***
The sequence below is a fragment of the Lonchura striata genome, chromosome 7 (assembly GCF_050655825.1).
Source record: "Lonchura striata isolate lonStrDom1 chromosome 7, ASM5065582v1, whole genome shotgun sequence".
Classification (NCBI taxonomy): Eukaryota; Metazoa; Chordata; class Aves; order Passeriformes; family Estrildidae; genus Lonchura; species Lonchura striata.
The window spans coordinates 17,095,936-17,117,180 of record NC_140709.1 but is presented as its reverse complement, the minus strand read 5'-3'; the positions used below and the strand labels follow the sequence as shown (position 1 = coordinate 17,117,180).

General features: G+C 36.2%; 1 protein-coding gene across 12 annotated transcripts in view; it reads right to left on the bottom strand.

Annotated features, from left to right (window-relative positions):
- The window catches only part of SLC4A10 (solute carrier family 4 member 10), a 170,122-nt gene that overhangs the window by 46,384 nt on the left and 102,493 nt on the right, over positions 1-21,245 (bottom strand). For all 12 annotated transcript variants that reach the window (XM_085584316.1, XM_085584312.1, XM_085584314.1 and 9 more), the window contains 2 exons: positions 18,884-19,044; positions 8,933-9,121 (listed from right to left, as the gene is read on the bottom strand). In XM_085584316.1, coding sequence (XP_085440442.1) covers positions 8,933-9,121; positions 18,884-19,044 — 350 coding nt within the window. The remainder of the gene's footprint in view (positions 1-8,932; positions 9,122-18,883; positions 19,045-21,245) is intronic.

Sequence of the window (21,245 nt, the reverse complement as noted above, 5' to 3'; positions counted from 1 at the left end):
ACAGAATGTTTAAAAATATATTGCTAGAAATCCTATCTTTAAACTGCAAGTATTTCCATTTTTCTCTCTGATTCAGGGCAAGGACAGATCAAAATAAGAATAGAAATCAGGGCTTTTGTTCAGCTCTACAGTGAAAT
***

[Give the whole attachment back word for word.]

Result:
The sequence below is a fragment of the Lonchura striata genome, chromosome 7 (assembly GCF_050655825.1).
Source record: "Lonchura striata isolate lonStrDom1 chromosome 7, ASM5065582v1, whole genome shotgun sequence".
Classification (NCBI taxonomy): Eukaryota; Metazoa; Chordata; class Aves; order Passeriformes; family Estrildidae; genus Lonchura; species Lonchura striata.
The window spans coordinates 17,095,936-17,117,180 of record NC_140709.1 but is presented as its reverse complement, the minus strand read 5'-3'; the positions used below and the strand labels follow the sequence as shown (position 1 = coordinate 17,117,180).

General features: G+C 36.2%; 1 protein-coding gene across 12 annotated transcripts in view; it reads right to left on the bottom strand.

Annotated features, from left to right (window-relative positions):
- The window catches only part of SLC4A10 (solute carrier family 4 member 10), a 170,122-nt gene that overhangs the window by 46,384 nt on the left and 102,493 nt on the right, over positions 1-21,245 (bottom strand). For all 12 annotated transcript variants that reach the window (XM_085584316.1, XM_085584312.1, XM_085584314.1 and 9 more), the window contains 2 exons: positions 18,884-19,044; positions 8,933-9,121 (listed from right to left, as the gene is read on the bottom strand). In XM_085584316.1, coding sequence (XP_085440442.1) covers positions 8,933-9,121; positions 18,884-19,044 — 350 coding nt within the window. The remainder of the gene's footprint in view (positions 1-8,932; positions 9,122-18,883; positions 19,045-21,245) is intronic.

Sequence of the window (21,245 nt, the reverse complement as noted above, 5' to 3'; positions counted from 1 at the left end):
ACAGAATGTTTAAAAATATATTGCTAGAAATCCTATCTTTAAACTGCAAGTATTTCCATTTTTCTCTCTGATTCAGGGCAAGGACAGATCAAAATAAGAATAGAAATCAGGGCTTTTGTTCAGCTCTACAGTGAAAT